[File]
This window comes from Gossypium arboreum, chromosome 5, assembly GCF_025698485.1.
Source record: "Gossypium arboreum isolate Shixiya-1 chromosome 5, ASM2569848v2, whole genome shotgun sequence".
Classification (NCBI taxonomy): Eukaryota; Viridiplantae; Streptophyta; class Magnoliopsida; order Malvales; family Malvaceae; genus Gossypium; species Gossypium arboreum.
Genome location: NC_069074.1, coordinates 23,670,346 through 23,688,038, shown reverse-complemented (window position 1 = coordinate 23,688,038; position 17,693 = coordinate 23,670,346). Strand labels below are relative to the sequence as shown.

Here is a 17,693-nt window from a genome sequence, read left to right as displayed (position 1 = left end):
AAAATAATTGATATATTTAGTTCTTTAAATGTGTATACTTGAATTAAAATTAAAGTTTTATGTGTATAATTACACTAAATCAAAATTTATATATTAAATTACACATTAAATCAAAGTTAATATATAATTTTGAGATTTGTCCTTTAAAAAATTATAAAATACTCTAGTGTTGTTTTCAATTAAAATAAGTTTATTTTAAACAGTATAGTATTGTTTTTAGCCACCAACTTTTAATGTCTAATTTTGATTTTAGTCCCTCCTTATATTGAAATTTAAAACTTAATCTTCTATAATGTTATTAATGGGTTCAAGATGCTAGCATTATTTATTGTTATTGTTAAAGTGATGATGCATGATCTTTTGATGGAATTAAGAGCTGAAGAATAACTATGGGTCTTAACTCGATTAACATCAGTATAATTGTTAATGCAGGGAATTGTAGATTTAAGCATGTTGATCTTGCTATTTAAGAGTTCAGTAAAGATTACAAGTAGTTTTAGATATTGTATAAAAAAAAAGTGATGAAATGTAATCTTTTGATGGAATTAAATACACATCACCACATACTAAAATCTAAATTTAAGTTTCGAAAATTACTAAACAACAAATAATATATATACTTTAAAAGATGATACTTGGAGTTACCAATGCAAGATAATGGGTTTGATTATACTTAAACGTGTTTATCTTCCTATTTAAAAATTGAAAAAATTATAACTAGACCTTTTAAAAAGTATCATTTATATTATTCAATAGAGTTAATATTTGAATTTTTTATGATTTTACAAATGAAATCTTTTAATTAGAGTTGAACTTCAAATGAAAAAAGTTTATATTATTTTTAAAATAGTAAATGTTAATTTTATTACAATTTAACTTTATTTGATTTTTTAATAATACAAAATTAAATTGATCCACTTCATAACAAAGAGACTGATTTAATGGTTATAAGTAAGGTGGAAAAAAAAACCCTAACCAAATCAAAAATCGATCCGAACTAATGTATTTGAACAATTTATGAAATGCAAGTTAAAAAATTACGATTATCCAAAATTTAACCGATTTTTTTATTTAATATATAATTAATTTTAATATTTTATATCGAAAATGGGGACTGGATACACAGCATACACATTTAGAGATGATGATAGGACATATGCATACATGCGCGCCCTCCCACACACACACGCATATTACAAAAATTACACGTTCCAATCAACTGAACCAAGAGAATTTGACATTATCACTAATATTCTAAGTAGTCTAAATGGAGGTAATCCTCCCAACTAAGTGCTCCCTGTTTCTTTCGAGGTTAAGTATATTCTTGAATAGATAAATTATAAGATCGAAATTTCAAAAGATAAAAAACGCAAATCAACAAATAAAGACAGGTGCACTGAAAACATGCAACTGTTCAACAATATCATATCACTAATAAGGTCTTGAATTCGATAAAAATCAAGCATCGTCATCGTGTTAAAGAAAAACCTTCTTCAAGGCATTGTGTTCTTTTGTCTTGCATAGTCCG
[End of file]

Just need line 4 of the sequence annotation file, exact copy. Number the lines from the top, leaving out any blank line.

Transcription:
Genome location: NC_069074.1, coordinates 23,670,346 through 23,688,038, shown reverse-complemented (window position 1 = coordinate 23,688,038; position 17,693 = coordinate 23,670,346). Strand labels below are relative to the sequence as shown.